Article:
Photographer and filmmaker Arkadiusz Podniesiński visited Fukushima for the first time seven years after visiting Chernobyl. He went to see how the cleanup process was going and how the nuclearly devastated areas compared. In his mind, they have much in common and he highlighted some of it with his photos below.
Take a look at the eerie pics.
Though Podniesinki didn’t have access to the worst-affected areas in the exclusion zone, the towns he did reach were chilling. He said, “Futaba, Namie and Tomioka are ghost towns whose emptiness is terrifying and show a tragedy that affected hundreds of thousands of people.”
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An aerial photograph taken by a drone of dump sites with sacks of contaminated radioactive soil. To save space they are stacked in layers, one on top of the other.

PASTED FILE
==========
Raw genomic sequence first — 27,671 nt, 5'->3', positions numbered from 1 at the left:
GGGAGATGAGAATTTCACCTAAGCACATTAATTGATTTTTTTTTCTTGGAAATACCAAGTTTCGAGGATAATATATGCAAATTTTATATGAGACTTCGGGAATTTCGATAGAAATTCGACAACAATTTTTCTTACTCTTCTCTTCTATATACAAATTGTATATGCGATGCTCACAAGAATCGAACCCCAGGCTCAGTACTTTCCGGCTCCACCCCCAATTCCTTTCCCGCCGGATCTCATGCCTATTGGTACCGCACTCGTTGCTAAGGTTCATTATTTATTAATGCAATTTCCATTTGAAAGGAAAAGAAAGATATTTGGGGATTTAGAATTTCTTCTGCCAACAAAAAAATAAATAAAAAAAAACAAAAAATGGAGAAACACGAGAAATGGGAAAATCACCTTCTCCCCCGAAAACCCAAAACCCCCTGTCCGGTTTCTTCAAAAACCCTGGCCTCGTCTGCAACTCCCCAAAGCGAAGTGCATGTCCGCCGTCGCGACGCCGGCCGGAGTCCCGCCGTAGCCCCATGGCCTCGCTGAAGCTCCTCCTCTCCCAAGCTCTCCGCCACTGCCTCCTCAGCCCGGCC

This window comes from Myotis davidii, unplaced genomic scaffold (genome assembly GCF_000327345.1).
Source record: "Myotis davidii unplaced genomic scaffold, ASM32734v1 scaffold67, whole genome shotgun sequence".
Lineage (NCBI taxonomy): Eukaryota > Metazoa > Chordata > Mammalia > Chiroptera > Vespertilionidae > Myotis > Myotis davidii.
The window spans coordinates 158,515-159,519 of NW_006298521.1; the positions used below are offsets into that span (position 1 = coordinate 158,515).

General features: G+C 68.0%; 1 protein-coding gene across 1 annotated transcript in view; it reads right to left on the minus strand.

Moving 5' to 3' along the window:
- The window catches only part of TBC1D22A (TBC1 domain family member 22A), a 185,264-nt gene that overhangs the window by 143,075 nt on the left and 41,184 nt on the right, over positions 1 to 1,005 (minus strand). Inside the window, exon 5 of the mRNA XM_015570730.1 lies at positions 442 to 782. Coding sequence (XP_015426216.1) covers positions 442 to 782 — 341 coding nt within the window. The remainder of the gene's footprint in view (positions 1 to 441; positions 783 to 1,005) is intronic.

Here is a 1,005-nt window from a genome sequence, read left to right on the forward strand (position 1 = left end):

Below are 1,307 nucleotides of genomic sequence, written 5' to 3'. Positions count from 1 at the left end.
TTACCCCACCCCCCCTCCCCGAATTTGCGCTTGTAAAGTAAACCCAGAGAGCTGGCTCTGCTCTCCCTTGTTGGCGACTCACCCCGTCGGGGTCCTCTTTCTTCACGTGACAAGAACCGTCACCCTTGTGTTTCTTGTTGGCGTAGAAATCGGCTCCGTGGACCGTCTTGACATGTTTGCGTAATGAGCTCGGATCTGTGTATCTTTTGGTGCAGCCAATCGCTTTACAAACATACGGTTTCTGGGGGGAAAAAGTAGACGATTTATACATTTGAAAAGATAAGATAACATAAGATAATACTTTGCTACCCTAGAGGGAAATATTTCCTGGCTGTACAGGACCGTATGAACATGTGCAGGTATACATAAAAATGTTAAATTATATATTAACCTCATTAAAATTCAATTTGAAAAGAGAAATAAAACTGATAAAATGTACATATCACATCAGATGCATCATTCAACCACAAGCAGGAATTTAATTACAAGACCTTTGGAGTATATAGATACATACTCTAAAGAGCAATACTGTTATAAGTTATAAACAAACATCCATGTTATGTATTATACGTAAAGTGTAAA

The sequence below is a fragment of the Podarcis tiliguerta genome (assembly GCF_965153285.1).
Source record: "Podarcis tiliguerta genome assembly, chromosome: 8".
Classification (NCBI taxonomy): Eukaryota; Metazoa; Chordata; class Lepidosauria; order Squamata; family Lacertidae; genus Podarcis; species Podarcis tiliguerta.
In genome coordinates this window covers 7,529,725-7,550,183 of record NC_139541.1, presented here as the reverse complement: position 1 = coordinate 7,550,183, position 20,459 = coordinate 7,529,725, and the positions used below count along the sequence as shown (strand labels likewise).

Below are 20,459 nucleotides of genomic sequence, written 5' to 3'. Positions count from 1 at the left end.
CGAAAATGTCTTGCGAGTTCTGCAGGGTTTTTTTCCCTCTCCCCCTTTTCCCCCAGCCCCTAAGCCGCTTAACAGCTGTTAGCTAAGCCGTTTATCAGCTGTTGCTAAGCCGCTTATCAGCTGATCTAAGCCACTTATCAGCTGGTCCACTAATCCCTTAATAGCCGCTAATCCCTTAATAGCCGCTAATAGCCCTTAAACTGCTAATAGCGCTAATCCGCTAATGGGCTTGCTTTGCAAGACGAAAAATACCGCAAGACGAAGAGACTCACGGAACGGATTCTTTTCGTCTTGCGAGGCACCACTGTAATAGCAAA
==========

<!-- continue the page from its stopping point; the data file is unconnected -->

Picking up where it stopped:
Inside a supermarket.
An aisle of a supermarket with products left on the floor; since the disaster, nature has been at work and cobwebs now hang between the shelves.
A school gymnasium.
Go karts lined up and ready to race.
A gaming saloon once bustling with people is now empty.
Computer screens left unattended.
One of the classrooms on the first floor in a school, there is still a mark below the blackboard showing the level of the tsunami wave.
On the blackboard in the classroom are words written by former residents, schoolchildren, and workers in an attempt to keep up the morale of all of the victims, including “We can do it, Fukushima!”
There are currently approximately 360 cattle owned by Masami Yoshizawa who returned to his farm after the disaster. The cracks in the earth were caused by the earthquake.
A stack of radiation-contaminated televisions.
A motorbike left next to a lamppost in 2011. Since the disaster, weeds have grown over much of the bike’s wheel.
Source: The Earth Child